1. Not enough fat in your diet. A low-fat diet is recommended for heart health, but cutting down too low in fat can leave you feeling hungry. A little fat in the diet can help you feel satisfied and may actually lead to eating less. Fat takes longer to digest than other foods and this slowed digestion helps improve the staying power of these foods. Do you typically avoid high-fat foods? This may be why you are feeling hungry all of the time. Focus on healthy sources of fats such as nuts, fish, avocados, flaxseeds, and olive oil. These types of fats can help maintain healthy cholesterol levels, improve your skin, and help you feel satisfied longer after you eat.
2. Lacking fiber-filled foods. Whole grains, fruits, vegetables, and beans are all great sources of fiber. High-fiber foods provide volume and also take longer to digest, making you feel fuller on fewer calories. Think of fiber as a speed bump that slows the traffic going through the digestive system. This leads to greater feelings of satiety, better blood sugar control, reduced calorie intake, and decreased insulin levels. Popcorn is a good example of a high-volume, high-fiber whole grain. Three cups of air-popped popcorn has only 90 calories and 4 grams of fiber. When a diet is lacking in fiber, your body is also missing important nutrients, not just fiber. Opt for whole fruits and vegetables and choose whole-wheat bread and pasta, brown rice, and whole-grain cereals rather than refined grains.
3. Eating too few calories. Overly restricting your calories can leave your body low on energy, your hormones unbalanced, and your diet short on important nutrients which can all lead to increased hunger to meet your body’s needs. Eating too little calories throughout the day can set you up for failure by causing extreme hunger. When we get to the extremes of hunger we tend to eat more quickly, make poorer food choices, and overeat. It’s a good idea to ask your medical team or a dietitian what a good calorie goal is for you. Tracking your intake on a food tracking app, like MyFitnessPal or FatSecret can help you determine if you are eating enough to meet your needs.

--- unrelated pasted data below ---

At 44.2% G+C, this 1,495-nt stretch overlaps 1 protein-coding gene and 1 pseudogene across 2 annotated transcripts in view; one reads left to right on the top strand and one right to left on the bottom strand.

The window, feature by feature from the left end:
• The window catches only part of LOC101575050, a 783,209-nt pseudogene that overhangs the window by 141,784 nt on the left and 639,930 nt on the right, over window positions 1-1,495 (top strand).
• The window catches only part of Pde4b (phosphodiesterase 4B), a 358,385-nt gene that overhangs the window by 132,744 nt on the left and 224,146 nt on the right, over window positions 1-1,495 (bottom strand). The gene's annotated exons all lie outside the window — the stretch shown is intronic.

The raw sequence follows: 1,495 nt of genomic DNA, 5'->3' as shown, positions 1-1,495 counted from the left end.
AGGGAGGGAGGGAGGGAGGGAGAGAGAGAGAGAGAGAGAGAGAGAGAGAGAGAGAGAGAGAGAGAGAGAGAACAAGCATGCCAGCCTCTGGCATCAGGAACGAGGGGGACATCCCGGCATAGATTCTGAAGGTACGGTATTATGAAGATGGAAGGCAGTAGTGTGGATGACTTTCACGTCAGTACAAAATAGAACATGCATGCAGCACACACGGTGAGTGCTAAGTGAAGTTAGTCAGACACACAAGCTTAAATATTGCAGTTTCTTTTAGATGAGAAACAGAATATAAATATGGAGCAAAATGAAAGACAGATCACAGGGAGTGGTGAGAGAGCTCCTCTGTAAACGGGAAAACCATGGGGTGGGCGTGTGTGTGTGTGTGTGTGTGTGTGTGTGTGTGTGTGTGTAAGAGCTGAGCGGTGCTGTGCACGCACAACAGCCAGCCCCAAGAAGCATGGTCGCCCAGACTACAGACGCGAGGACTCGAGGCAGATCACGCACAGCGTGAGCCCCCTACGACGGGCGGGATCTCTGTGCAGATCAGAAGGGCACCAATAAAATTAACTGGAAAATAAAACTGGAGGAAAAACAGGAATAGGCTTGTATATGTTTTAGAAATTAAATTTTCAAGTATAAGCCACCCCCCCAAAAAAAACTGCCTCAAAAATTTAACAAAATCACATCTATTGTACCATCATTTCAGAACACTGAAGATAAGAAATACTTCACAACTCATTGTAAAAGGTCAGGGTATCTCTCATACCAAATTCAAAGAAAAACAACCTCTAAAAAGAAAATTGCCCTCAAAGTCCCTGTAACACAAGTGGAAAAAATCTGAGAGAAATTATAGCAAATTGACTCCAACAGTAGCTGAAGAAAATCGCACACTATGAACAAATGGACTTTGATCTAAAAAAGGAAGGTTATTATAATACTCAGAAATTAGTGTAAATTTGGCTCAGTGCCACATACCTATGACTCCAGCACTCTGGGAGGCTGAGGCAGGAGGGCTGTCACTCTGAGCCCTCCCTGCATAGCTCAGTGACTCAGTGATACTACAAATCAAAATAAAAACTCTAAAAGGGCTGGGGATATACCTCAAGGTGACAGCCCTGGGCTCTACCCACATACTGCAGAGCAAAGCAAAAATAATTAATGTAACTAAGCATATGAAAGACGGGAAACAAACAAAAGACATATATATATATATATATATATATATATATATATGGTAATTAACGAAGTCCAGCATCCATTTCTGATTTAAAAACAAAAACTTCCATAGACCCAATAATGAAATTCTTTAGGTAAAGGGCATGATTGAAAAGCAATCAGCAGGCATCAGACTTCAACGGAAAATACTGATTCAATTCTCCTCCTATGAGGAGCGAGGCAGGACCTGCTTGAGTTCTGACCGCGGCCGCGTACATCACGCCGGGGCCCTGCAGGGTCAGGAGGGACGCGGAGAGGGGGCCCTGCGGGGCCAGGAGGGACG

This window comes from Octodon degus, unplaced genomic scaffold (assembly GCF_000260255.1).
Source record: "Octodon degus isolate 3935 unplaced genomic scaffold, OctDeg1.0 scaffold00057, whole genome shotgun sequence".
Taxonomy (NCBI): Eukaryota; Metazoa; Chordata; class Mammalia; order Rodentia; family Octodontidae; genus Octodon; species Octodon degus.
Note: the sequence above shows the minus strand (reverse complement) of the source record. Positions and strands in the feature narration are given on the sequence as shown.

4. Mindless eating. Do you often eat in front of the television, computer, in the car, or while doing some other activity? When we are unconsciously eating while we are distracted we are often not paying attention to our hunger cues. Some studies have shown that eating mindlessly can lead to an intake of 50% more calories than when we eat with intention while paying attention to our body signals. The practice of mindful eating has been found to lead to eating overall fewer calories and enjoying your meals more. Eating mindlessly may not lead to increased hunger but it could get you into the habit of eating when you are not hungry or lead to unintentionally skipping meals. Switching to more mindful eating will help you to better tune into your true hunger signals rather than just eating because you’re bored, stressed, or tired.
5. Broken hunger cues. Individuals that have a long history of dieting or disordered eating may find it hard to tune into their hunger cues. After ignoring their hunger or fullness cues for so long it can be hard to recognize the signs of true hunger as they have conditioned themselves to bypass these signals to follow unhealthy diets. Learning to listen to your body signals can help heal the old wounds from an unhealthy relationship with food and dieting. Fears of deprivation from previous dieting or bypassed hunger cues could both lead to someone feeling as though they are hungry all of the time. Try to eat until you’re satisfied and try to avoid the “clean plate club.” Slow down your eating pace by savoring your food, pausing between bites, and sipping water during your meal. Don’t forget, it takes about 20 minutes for your brain to get the signal from your stomach that it is full. Getting into the routine of eating regular meals and snacks will help you stay on track with this too. And most importantly, commit yourself to positive lifestyle changes you can maintain rather than jumping from one fad diet to the next!